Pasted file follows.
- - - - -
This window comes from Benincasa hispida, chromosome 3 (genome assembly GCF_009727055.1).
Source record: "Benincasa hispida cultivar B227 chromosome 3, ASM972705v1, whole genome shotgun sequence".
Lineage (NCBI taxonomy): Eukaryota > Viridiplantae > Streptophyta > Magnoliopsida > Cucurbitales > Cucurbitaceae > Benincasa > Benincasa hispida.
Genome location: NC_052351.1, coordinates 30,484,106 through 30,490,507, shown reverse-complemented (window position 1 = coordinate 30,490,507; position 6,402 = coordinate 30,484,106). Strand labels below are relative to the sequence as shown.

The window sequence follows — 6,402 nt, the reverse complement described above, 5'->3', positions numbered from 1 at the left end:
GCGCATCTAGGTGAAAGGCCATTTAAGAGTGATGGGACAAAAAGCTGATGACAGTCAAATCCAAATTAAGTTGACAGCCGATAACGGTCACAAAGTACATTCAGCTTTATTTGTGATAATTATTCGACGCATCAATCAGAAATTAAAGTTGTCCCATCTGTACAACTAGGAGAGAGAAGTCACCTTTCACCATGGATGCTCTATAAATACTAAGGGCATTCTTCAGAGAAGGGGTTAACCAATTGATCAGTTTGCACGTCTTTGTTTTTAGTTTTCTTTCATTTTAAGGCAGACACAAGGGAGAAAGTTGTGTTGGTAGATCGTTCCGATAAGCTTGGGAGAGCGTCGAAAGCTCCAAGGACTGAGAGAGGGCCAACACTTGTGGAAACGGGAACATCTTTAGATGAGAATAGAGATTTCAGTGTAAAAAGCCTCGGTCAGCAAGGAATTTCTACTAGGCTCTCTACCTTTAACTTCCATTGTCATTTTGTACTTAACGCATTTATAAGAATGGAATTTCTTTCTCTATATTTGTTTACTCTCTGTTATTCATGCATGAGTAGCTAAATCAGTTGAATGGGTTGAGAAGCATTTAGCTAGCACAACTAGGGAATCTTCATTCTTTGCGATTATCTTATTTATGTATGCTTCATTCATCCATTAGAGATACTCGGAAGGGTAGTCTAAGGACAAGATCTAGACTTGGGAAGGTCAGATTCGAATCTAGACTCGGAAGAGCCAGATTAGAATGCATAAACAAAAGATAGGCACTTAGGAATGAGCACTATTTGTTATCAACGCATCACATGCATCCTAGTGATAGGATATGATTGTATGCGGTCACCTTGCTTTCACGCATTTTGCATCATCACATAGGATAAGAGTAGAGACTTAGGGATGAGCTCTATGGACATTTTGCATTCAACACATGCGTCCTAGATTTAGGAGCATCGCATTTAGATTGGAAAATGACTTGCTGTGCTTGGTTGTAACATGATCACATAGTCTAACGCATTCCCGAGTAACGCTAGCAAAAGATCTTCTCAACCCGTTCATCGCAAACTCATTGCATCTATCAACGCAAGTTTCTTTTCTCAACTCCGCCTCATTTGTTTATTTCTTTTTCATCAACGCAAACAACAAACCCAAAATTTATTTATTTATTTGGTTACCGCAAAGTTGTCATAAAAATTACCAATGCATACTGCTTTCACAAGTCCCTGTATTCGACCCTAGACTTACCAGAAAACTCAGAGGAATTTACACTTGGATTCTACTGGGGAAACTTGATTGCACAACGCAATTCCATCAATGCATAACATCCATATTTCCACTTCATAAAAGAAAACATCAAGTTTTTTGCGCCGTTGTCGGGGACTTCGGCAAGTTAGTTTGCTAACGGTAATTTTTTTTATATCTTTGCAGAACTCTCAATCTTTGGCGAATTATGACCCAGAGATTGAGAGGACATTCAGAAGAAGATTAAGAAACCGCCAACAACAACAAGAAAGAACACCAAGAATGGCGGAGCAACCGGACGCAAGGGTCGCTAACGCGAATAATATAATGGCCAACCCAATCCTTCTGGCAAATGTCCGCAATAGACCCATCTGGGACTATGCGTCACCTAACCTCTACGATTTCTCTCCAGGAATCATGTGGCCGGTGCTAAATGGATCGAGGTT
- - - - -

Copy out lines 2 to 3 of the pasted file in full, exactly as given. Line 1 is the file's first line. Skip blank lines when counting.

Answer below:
Source record: "Benincasa hispida cultivar B227 chromosome 3, ASM972705v1, whole genome shotgun sequence".
Lineage (NCBI taxonomy): Eukaryota > Viridiplantae > Streptophyta > Magnoliopsida > Cucurbitales > Cucurbitaceae > Benincasa > Benincasa hispida.